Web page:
Mystical poetry definition forms and types

Mystical poetry

The definition of Mystical poetry is one that expresses the spiritual union between the whole of humanity and God. It arises in the second half of the 16th century when, after the internal inconveniences in the Catholic Church due to the Protestant reform, the religious lyric was separated between the ascetic and mystical.

While ascetic poetry focuses its efforts on enabling the spirit to achieve moral and ethical perfection, mysticism tries to express the wonders that the privileged experience in their own soul as they enter into communion with God.

The word mystique has its origin in the Greek verb myein-enclose, which defines a complex and difficult practice to achieve, with the aim of achieving the union of the human soul with the sacred.

The Royal Spanish Academy, for its part, defines the mystical as: “Extraordinary state of religious perfection, which essentially consists of a certain ineffable union of the soul with God through love, and is accidentally accompanied by ecstasy and revelations.”

Thus mystical poetry is a form of expression of a life of secret spiritual perfection, far from the ordinary, closely linked with supernatural experiences.

In this sense, it is God who raises people (and poets) to a place above natural limitations, where they manage to gain knowledge of a superior experience of the senses.

Broadly speaking, mysticism crosses all religions, but it has a greater interference in monotheistic beliefs, such as Catholicism, Judaism and Islam, among others and not so much in the religions that practice polytheism.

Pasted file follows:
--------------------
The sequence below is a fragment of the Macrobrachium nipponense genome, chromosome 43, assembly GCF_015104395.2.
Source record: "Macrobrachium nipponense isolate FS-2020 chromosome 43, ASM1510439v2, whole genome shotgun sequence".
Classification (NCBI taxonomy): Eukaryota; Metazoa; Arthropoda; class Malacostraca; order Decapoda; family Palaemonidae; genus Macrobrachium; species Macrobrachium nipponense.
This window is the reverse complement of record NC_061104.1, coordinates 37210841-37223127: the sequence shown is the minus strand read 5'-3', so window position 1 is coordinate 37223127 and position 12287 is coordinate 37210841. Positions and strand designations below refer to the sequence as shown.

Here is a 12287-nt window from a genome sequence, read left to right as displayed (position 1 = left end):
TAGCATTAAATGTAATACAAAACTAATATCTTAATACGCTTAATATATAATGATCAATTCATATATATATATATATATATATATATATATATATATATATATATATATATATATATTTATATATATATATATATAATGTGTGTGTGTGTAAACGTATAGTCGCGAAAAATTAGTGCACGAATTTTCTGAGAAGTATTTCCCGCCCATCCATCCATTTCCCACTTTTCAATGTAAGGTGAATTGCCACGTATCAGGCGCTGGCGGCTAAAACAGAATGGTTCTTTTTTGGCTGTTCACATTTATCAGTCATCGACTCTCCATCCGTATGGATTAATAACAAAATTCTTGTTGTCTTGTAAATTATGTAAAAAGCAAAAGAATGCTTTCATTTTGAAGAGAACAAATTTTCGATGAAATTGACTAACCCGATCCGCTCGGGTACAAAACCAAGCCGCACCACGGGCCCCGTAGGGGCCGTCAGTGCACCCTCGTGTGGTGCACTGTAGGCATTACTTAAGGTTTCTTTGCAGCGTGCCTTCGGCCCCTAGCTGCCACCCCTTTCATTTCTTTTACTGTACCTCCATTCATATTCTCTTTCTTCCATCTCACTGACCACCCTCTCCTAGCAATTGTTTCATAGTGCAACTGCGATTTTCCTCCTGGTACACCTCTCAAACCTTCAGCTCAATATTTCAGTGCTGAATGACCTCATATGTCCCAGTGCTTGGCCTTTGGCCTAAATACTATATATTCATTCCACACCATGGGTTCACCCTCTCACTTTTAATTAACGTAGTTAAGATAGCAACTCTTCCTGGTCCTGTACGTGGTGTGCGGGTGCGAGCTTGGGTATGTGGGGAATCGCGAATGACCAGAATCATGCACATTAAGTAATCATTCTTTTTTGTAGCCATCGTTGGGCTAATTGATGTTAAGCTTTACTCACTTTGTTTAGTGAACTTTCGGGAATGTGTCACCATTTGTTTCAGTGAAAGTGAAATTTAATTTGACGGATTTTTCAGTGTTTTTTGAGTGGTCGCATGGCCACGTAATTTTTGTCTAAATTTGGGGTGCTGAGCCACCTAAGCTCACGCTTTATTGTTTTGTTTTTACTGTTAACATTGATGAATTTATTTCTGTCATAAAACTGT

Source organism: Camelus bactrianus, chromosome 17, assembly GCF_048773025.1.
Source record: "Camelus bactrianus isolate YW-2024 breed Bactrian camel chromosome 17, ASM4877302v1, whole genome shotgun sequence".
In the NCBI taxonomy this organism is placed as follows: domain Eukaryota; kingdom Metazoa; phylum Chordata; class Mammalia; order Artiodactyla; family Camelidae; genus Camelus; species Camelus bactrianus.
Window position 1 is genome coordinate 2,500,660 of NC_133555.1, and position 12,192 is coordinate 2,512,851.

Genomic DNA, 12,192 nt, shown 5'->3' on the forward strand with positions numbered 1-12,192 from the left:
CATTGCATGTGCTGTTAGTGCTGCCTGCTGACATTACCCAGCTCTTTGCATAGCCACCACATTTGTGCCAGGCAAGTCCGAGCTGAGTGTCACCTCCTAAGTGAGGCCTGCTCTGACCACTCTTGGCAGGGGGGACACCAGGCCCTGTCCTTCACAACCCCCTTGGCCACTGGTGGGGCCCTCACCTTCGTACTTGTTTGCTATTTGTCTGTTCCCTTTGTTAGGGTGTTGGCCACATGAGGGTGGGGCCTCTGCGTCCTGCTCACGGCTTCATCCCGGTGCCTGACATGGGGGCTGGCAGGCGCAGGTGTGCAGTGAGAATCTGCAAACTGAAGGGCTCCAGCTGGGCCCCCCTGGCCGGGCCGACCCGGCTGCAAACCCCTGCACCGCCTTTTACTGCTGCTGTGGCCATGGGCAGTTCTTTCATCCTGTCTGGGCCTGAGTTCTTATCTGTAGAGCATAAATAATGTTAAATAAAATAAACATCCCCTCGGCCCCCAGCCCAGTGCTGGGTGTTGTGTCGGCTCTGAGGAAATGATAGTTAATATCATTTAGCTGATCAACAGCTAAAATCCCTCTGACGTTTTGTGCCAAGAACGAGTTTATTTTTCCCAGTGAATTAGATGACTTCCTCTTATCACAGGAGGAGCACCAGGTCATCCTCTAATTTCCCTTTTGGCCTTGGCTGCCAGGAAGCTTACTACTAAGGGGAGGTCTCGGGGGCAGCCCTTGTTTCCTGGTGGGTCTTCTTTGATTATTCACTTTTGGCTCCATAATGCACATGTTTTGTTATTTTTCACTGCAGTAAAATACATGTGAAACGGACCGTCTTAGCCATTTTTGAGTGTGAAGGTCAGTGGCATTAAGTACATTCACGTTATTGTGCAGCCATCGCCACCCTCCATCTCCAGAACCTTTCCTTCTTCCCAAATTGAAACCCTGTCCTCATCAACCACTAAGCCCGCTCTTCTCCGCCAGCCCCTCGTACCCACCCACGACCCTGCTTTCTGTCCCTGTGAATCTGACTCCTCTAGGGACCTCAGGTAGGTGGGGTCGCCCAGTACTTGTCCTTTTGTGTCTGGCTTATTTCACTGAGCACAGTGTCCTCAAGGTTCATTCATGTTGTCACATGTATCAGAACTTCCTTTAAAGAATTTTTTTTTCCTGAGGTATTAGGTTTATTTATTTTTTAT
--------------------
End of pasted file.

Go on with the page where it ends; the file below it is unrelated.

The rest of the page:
In order to enter the mystical field, and achieve union with divinity, one must go through ways such as purgative, which consists of cleansing the soul through prayer; the illuminative and the unitive.

Forms of mystical poetry

Mysticism is considered infallible so the authors turn to mystical poetry to express themselves. In turn, this type of genre has different forms, although verse , simple and straightforward, is its most cultivated format.

Its contents deal with human love and the beautiful experiences that believers awaken and achieve after reaching communion with God. This experience does not depend on man but only on God. In this sense, the author is only a means of expression.

Types of Christian mystical poetry

It is complex to make a complete classification of the mystical poetry of Christianity, since being a transcendental experience of the human being, it can be expressed in a different way according to each writer.

Thus, only the mystical poetry that reflects the experiences of Christianity can be approached, leaving aside the expressions of other religions, to summarize its field of action in three great schools.

The first refers to Germanic mysticism, in which Hildegarda de Bingen stands out as the main reference. This current manifests a mystical monastic leader, prophetess and doctor.

De Bingen was one of the most fascinating personalities of his time and left behind an extensive and revered work. Another is the Italian mystic whose main exponent in Saint Francis of Assisi, which had a vast group of writers who prophesied on various subjects.

Finally, the most widespread, the Spanish mysticism, with Saint John of the Cross as the protagonist, which had a strong boom in the 16th century due to the existing tension with Protestantism.

With a marked eclectic character, it was one of the last mystical literary expressions to appear and it is considered the conclusion of the mystical tradition of Christianity in the West.

We hope you have grasped the definition of mystical poetry.

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